Manufacturing guy-at-large.

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Why Gemba

Added on by Spencer Wright.

I’ve been working a lot on the mechanics of how Gemba (my idea for a shared industrial 3D printing space in NYC) would work, and it struck me that I should probably write down why I want to do this in the first place. These are intended to be mostly personal reasons; here goes.

I like building stuff. Having a measurable output is a big motivator for me, and I find myself similarly drawn to people who are building stuff too. 

In particular, I like building stuff that’s valuable. I’m being intentionally abstract here: my blog is valuable, and so are manufactured goods, and so is the process and craft that one learns by manufacturing things, and so is the management expertise that one develops through years of working on hard problems, and so is the social capital that one accrues by being a considerate, dedicated, hardworking person. Ideally, I’d structure my life such that I can focus on one of these things and still let the others flourish; the compound value would be exponential.

I also, for purely selfish reasons, want to make an impact on long term global problems. Like any new manufacturing method, I believe that metal AM has the potential to make a positive impact on our ability to make long term valuable products (lightweight transportation systems, patient specific orthopedic implants, etc) more effectively and efficiently. And given my experiences over the past two years, I think I can play a significant role in increasing its rate of adoption and maturity.

It’s possible I could do this in a private environment - working full time on a single, proprietary solution. But in order to create a larger impact more quickly, I feel it’s important to work alongside others. I want to work in the MIT Building 20 of advanced manufacturing. I believe that my own output - and my quality of life - will be much improved as a result.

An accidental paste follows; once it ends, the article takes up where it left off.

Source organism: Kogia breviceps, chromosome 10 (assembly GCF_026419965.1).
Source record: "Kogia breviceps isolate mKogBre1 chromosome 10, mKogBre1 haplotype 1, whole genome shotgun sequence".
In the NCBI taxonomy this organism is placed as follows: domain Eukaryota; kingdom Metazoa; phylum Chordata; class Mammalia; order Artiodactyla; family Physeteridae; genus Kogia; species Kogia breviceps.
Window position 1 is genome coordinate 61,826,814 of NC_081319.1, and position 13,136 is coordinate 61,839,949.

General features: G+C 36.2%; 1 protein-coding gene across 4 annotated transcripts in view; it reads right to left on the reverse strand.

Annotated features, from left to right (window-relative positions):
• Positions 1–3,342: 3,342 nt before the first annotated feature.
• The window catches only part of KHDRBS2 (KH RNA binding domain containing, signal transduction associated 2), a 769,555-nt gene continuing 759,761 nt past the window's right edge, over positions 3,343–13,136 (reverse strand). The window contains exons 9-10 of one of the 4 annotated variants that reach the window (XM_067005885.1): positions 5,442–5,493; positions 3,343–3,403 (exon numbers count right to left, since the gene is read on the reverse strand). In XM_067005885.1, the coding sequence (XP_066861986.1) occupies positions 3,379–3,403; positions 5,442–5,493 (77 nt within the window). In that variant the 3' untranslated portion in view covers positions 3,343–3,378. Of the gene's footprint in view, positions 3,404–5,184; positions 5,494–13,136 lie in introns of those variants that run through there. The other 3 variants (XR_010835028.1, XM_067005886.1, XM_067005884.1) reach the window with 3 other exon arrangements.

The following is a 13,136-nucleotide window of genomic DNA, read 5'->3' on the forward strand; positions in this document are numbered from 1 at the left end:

It’s no secret that New York City is no longer the center of manufacturing that it once was. But at the same time we’ve got some of the nation’s top minds in architecture, engineering, and construction, and our 3D printing community is one of the largest in the world. We’re also the geographic center of a huge network of manufacturers (large and small) that populate the I95 corridor, and we remain *the* cultural magnet for young engineers graduating from any of the top tier schools in the Northeast.

These factors - and the anecdotal evidence that myself, and people like me, want a place to work on industrial grade problems - will give Gemba NYC a robust technical pipeline and talent pool. In addition, though, New York adds a significant edge when it comes to business model and marketing leadership. We (and by we I mean a combination of companies like Makerbot and GE) have been at the forefront of a total rebranding of additive manufacturing - one which has brought a huge influx of investment, talent, and ideas. New York also has a proven track record in developing and launching just in time, direct to consumer businesses (see Warby Parker, Casper, Blue Apron, etc) that shorten supply chains and are more responsive to end user needs. Additive manufacturing will need this expertise; New York will provide it.